Partner Marketing is as Important as Partner Management

The author of this piece is Peter O’Neill, Research Director at Research in Action which is an internationally recognized powerhouse for their core strength in Marketing and IT Automation.. He is also a member of the Impartner Channel Chief Advisory Board (CCAB). The CCAB is a group comprised of top channel thought leaders, analysts and consultants who each have decades of channel experience and insights to contribute to channel best practice discussions.

In my activities as an industry analyst, I talk to many B2B companies about partner automation systems and the discussions are always focused on how to recruit, categorize and generally manage their partners.

Basically, the focus is on partner relationship management. This is because most organizations continue to think of various channel partners – be they agents, distributors, influencers, resellers or eCommerce aggregators – as serving a pure distribution function for their organization. While they do often share product marketing content with these partners, it’s merely because they want to ensure that their own brand is well represented, as well as trying to govern how products are presented to customers.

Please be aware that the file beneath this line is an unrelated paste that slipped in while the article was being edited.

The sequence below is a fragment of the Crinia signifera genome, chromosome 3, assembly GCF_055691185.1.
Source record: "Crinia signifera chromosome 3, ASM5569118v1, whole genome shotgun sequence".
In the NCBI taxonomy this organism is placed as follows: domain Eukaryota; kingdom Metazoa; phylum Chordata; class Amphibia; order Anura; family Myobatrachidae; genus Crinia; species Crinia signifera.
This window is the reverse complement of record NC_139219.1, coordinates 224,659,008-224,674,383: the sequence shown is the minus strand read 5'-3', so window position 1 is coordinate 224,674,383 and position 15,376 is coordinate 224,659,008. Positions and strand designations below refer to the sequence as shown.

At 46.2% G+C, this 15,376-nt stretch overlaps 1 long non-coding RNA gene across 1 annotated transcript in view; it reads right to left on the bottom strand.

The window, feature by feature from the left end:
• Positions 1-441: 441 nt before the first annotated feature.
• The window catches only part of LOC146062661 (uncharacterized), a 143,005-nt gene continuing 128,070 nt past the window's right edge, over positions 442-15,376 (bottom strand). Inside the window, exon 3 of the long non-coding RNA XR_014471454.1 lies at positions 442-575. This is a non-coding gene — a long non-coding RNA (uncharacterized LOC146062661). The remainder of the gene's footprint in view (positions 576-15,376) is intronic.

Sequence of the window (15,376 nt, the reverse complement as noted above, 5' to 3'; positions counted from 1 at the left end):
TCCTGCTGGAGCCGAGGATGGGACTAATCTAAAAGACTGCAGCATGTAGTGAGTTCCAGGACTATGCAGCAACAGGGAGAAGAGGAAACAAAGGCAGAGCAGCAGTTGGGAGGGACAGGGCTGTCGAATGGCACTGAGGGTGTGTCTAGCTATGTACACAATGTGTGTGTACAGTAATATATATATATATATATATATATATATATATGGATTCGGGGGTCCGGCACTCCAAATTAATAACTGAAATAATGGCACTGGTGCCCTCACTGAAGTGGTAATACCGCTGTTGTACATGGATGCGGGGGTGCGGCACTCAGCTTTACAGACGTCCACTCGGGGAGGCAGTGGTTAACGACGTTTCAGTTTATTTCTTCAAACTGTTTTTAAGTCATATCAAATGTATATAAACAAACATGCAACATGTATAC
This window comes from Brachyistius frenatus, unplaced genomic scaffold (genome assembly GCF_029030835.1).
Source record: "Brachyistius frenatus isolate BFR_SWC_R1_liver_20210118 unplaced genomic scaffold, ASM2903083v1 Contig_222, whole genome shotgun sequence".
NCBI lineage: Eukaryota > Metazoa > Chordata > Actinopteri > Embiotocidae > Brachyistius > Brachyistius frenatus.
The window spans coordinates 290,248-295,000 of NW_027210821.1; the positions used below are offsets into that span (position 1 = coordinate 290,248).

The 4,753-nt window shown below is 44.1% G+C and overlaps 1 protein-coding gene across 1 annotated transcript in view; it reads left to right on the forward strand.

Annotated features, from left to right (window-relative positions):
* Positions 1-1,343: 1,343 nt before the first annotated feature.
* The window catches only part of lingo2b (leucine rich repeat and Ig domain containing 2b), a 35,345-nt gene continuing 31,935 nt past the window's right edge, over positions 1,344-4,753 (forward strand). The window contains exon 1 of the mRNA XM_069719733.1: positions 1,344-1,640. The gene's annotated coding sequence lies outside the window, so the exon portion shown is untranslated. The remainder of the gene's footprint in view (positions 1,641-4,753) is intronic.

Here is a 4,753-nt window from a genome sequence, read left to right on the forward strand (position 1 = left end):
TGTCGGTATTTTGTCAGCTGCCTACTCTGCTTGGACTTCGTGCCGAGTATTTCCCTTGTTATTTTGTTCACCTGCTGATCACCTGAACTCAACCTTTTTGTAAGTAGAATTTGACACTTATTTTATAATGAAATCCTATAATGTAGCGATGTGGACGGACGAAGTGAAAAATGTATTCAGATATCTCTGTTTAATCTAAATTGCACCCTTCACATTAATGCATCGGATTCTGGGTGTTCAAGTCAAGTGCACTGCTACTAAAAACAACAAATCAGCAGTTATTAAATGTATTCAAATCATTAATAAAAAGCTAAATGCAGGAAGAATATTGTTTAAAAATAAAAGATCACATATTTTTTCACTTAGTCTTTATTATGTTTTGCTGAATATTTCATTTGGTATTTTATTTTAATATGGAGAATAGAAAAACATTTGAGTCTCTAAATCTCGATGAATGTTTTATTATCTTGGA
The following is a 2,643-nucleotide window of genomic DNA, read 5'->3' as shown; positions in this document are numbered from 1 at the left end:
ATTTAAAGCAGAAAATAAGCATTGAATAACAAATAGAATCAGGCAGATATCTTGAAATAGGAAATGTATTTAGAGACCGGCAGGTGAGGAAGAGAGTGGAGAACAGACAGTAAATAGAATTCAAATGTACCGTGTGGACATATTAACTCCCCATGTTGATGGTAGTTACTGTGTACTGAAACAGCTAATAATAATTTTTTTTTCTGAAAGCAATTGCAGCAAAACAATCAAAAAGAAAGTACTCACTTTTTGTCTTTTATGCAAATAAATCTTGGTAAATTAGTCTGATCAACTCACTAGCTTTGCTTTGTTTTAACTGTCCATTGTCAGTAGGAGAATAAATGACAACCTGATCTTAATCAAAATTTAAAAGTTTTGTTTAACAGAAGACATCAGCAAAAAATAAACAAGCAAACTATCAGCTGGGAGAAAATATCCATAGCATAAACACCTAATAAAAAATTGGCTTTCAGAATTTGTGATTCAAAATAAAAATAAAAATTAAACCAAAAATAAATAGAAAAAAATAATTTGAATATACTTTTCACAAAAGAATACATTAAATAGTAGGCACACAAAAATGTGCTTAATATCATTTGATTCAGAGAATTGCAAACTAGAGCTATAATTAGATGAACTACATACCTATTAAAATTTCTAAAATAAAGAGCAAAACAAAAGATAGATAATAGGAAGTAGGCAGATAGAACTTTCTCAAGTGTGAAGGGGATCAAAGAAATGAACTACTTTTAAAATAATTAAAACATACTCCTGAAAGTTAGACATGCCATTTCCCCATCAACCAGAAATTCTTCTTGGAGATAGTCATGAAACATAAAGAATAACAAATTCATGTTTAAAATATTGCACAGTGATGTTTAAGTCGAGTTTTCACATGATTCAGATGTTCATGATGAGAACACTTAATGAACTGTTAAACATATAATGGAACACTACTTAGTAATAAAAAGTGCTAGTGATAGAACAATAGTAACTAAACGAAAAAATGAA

But that’s only half of the partner automation story…

More-savvy B2B marketing professionals are waking up to the fact that channel partners can be leveraged for local marketing reach as well. They’re learning to open up marketing automation systems that can be accessed by channel partners. This concept of through-channel marketing automation (TCMA), sometimes called local or distributed marketing, is the practice of engaging channel partners to extend and amplify a firm’s marketing campaigns and activities. And for those willing to invest, it can be incredibly powerful.

But why set up a TCMA program? Here are two key considerations: